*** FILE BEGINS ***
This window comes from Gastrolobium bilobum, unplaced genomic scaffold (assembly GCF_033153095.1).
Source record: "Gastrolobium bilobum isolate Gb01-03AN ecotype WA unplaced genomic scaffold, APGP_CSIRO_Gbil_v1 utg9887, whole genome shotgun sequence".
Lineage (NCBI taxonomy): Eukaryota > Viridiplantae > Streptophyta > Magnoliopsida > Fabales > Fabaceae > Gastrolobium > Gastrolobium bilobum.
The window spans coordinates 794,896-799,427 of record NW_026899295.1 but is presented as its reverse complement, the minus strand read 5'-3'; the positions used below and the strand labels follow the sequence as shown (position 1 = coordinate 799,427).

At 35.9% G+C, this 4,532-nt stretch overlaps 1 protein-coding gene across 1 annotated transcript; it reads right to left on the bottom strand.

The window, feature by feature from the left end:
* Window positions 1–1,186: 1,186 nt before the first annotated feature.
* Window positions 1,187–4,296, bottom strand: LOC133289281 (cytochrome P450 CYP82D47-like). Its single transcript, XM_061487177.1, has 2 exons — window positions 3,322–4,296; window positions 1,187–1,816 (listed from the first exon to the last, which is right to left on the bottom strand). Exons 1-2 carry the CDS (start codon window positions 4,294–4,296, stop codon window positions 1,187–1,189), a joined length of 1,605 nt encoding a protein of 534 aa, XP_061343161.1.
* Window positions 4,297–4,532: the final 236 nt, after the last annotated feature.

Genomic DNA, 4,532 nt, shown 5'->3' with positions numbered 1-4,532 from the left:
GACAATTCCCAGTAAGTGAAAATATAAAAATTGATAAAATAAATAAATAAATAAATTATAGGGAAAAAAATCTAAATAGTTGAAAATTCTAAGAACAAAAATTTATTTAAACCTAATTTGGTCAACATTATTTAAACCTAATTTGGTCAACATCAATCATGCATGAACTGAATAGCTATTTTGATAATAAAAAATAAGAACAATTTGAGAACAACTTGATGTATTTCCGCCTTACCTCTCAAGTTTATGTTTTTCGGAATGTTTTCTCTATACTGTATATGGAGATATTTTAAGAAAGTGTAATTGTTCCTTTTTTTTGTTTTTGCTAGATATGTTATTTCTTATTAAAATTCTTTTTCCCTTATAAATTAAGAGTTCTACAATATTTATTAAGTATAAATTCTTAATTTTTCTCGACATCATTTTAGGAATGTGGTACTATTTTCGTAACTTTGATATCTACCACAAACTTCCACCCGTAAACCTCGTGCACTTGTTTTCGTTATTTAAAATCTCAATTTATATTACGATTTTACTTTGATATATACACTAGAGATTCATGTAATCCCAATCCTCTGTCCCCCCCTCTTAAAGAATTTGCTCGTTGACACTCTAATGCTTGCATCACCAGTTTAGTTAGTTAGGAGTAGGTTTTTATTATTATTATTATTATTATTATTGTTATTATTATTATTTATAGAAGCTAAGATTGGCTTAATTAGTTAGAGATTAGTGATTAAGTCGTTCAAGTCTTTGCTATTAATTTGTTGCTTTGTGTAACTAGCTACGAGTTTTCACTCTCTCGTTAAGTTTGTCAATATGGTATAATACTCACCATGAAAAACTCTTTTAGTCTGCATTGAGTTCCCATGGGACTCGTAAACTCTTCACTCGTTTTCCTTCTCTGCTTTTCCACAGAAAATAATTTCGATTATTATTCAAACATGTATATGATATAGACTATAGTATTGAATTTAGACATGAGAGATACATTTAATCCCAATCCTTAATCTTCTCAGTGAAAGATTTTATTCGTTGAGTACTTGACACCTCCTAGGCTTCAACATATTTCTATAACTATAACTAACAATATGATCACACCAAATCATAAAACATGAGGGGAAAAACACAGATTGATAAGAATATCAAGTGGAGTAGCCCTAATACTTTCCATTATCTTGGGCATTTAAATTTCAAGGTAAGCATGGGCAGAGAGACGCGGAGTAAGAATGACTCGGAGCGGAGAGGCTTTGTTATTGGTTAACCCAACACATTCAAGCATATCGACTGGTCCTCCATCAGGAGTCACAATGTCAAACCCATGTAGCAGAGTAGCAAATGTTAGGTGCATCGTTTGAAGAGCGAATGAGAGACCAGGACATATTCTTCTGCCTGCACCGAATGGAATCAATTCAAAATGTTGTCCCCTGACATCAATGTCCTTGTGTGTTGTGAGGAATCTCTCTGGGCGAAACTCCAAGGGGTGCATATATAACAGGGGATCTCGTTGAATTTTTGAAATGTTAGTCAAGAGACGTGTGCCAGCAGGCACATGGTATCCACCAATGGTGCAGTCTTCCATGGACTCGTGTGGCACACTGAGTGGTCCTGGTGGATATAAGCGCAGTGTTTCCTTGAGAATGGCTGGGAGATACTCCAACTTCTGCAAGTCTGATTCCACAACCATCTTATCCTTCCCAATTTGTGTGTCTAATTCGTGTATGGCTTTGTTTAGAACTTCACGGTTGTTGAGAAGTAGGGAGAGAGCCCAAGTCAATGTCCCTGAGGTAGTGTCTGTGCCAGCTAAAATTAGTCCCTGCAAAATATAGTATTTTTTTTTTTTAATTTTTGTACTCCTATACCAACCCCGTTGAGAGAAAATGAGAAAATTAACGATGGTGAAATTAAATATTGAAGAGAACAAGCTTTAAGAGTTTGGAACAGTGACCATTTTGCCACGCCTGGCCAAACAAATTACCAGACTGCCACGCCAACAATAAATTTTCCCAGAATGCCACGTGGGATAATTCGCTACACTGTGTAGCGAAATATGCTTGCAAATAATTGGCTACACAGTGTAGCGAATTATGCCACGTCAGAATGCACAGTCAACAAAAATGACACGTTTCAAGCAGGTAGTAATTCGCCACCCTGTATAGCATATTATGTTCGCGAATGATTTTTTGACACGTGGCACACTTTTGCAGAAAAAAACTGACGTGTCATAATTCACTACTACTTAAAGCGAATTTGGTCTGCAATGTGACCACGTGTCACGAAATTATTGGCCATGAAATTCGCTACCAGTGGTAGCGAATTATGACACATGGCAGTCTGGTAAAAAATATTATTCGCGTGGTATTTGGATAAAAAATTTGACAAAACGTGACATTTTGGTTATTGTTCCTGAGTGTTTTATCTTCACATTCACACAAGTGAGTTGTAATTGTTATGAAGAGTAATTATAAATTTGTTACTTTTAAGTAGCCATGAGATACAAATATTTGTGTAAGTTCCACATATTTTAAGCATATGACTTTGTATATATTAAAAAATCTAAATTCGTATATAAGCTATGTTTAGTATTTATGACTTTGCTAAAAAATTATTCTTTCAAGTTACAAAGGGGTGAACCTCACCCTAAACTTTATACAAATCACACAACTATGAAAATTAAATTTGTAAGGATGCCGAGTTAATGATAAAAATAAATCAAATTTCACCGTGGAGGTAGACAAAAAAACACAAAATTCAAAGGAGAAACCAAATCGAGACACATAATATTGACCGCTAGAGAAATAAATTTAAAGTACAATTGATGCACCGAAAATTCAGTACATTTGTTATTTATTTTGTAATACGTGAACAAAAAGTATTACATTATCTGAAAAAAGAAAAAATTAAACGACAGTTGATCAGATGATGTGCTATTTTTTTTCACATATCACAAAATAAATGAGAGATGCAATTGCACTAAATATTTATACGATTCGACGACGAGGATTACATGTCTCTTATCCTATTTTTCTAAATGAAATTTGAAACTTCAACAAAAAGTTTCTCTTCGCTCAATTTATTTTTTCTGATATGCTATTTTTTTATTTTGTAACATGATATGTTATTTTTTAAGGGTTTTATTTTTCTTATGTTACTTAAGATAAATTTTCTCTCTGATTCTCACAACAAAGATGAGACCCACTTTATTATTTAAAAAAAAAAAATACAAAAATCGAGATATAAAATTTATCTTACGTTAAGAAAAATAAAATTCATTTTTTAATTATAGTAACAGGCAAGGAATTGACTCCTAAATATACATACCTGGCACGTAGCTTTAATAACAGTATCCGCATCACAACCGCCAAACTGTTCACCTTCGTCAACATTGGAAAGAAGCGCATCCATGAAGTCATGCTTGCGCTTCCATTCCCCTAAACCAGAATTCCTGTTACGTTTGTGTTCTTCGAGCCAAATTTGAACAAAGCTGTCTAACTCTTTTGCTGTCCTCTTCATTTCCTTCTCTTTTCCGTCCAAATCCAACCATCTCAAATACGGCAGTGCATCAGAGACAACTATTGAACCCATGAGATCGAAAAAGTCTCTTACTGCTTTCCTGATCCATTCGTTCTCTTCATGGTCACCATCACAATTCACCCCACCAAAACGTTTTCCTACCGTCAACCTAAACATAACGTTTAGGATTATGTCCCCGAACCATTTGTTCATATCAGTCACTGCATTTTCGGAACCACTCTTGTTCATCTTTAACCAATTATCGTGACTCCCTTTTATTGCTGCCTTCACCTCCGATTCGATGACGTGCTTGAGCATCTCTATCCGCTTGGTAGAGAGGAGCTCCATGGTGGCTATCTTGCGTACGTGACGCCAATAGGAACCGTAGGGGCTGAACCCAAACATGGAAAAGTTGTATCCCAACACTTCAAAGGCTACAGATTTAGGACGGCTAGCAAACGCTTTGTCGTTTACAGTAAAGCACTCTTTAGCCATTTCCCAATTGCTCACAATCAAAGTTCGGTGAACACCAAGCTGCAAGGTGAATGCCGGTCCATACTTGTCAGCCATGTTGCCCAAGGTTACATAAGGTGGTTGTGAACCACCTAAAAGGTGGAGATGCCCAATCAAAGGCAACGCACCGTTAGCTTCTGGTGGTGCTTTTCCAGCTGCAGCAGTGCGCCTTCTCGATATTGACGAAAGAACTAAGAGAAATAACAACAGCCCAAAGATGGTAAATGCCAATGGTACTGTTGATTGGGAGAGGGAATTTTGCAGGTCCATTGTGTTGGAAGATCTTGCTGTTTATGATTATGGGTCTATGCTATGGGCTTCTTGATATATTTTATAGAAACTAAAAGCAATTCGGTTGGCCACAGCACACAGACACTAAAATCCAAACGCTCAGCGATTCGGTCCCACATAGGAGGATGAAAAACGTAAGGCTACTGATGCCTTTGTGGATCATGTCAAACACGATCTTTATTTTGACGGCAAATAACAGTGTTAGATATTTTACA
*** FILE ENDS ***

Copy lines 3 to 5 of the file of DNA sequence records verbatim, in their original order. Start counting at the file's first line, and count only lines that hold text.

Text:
Lineage (NCBI taxonomy): Eukaryota > Viridiplantae > Streptophyta > Magnoliopsida > Fabales > Fabaceae > Gastrolobium > Gastrolobium bilobum.
The window spans coordinates 794,896-799,427 of record NW_026899295.1 but is presented as its reverse complement, the minus strand read 5'-3'; the positions used below and the strand labels follow the sequence as shown (position 1 = coordinate 799,427).

At 35.9% G+C, this 4,532-nt stretch overlaps 1 protein-coding gene across 1 annotated transcript; it reads right to left on the bottom strand.